Upper Dewey Lake
As you get close to the upper lake, the views begin to open up somewhat out across the sea channel to the surrounding mountains covered in lingering snow. Some of the peaks look green and inviting, while other areas are rugged and foreboding. The trail brought us around some beautiful marshy muskeg meadows lined with wild flowers and singing streams of water feeding the cascading creek we had just followed up. At about 3100 feet, after climbing up a natural rocky embankment, there is the upper lake with a large ragged conical peak looming behind like a sentinel. To the north are more jagged rough peaks with rock taluses streaming down their slopes. The upper lake collects the snow melt water from these peaks, which then flows down to lower Dewey Lake. There are two cabins at the upper lake. One is quite nice as backcountry cabins go, although sparse, and is available by reservation. The other is further away along the shore and is available on a first come first served basis. The latter cabin is really just a log shack with a wood stove and some bunk platforms, and is permeated with the odor of wood smoke from poor ventilation. I could hardly stand to be inside it. We had passed one couple who had been staying in the reserved cabin the past 2 nights, and were on their way out. Other than that there was no one up there, and we had the whole high country lake to ourselves. The setting is pristine and beautiful, and very reminiscent of one of the Yosemite high country lakes. The weather was a bit murky which made it lousy for photos, but I did my best.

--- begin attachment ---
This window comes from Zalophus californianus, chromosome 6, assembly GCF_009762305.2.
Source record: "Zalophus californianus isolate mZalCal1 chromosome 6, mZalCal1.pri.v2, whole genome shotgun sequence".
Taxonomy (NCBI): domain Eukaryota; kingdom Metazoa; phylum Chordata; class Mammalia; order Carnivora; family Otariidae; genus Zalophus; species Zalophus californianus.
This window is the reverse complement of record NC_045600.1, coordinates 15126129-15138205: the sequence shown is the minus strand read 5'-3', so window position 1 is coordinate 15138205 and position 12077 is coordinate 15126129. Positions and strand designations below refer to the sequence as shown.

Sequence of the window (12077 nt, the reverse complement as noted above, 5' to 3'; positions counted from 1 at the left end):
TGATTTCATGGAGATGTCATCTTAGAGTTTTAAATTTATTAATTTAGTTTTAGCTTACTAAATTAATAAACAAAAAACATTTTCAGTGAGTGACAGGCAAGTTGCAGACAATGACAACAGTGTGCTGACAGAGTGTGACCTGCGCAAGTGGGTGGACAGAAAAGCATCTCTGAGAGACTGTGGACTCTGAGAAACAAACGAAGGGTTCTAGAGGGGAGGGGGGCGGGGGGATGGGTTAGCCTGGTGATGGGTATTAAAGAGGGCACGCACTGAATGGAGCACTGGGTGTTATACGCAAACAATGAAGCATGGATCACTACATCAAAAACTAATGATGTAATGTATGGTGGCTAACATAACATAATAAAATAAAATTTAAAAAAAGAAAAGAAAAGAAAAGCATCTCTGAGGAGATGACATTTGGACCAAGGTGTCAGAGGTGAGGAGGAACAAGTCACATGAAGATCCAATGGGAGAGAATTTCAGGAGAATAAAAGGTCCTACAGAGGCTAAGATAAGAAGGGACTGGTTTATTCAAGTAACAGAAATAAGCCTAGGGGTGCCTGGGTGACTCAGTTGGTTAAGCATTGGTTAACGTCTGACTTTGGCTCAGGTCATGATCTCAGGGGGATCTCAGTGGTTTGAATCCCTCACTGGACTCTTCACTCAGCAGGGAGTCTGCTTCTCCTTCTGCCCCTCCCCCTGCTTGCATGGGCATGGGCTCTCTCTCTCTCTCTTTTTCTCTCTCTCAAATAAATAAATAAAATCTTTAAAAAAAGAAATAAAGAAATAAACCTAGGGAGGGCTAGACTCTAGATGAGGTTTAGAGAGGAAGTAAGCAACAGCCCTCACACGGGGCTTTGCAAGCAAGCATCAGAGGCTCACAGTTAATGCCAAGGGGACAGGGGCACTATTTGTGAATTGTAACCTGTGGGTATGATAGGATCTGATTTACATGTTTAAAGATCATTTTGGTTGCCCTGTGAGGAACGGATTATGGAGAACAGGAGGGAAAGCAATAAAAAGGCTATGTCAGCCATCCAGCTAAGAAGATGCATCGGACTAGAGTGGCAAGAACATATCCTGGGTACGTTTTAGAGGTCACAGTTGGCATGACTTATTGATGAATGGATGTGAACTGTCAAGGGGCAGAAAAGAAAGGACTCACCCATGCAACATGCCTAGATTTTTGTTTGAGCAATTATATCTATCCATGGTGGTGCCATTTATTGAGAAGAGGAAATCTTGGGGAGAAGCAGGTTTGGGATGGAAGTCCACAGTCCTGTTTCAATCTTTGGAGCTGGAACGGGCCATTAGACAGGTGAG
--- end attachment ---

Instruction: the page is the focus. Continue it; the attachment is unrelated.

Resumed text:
Devil's Punchbowl
To the south is a rocky moraine that leads up higher. The trail to Devil’s Punchbowl is a bit obscure at this point. It’s almost a scramble, as you climb up the rocky moraine amongst really strange plant species and little wild flowers peeking out from the deposited soils. Following the cairns, and being careful of footing, as I climbed higher and finally lifted my head I was struck by the views. Expansive view opportunities open up along here, and the vista is dramatic and gorgeous. Well above the trees you get a perfectly clear open view down to Lynn channel, and across to the majestic snow covered high peaks on the other side. At one point you have a perfect view down to Skagway and the ships docked at the harbor. Behind you are looming jagged peaks that have an almost sinister barren look. The trail soon breaks out to a more level and smooth grassy surface, and hiking up and over the top of the route you can finally see the little high lake called Devil’s Punchbowl. Studying the profile of the rough mountainsides behind it, it’s easy to see that the snow collects on the sides of the peaks and melts down into this little lake, and down further into upper Dewey Lake where is collects with an even greater melt water runoff, flowing down the cascading creeks to lower Dewey Lake. The punchbowl itself isn’t much to see, but the hike to get there is quite simply breathtaking. Our total elevation gain was about 3700 feet, with a distance of about 8.5 miles round trip. We saw a lot more hikers going down, but for a good long time, we had the whole place to ourselves, and it was truly marvelous. My photos will not do it justice. Sorry, I do not have a track log because I accidently deleted it, but you can click here to see my pictures on flickr.

No comments: